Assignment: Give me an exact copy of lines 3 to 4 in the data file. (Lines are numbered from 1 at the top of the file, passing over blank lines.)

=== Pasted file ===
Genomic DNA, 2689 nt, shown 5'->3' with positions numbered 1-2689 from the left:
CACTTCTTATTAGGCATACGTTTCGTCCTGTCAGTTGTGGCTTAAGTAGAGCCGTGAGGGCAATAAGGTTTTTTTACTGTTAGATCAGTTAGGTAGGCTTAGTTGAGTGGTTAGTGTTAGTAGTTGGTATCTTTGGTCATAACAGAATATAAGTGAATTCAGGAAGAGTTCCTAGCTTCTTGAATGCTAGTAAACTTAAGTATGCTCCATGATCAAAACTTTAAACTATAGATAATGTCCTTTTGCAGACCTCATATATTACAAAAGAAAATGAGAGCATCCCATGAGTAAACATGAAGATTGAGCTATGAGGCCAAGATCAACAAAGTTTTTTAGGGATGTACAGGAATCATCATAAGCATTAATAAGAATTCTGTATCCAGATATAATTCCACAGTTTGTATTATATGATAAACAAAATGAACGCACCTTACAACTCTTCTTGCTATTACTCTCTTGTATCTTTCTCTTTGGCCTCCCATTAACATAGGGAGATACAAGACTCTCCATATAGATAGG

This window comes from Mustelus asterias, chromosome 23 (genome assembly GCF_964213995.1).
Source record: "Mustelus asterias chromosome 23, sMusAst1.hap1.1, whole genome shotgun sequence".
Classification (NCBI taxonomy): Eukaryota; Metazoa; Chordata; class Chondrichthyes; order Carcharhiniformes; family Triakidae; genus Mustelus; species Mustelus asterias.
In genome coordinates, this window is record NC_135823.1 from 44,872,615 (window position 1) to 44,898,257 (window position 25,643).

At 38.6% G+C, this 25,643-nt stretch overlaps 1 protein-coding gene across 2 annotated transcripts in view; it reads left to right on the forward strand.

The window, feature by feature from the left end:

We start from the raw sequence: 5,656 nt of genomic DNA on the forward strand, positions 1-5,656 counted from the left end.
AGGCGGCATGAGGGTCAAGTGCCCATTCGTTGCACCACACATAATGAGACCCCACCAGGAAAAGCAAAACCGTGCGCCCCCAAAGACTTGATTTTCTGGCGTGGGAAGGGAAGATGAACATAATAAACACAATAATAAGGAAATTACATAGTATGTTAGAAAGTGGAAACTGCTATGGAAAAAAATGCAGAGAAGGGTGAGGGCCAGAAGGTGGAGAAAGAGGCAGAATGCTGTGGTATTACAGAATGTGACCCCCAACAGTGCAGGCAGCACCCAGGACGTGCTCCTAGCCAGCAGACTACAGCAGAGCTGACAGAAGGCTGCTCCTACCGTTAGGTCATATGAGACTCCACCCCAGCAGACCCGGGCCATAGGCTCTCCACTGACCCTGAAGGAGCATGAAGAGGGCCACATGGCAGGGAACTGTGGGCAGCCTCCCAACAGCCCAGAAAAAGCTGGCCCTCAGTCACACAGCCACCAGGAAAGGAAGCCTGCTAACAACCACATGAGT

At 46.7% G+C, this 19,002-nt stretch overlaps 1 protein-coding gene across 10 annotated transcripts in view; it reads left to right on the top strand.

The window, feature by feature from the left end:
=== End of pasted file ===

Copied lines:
This window comes from Mustelus asterias, chromosome 23 (genome assembly GCF_964213995.1).
Source record: "Mustelus asterias chromosome 23, sMusAst1.hap1.1, whole genome shotgun sequence".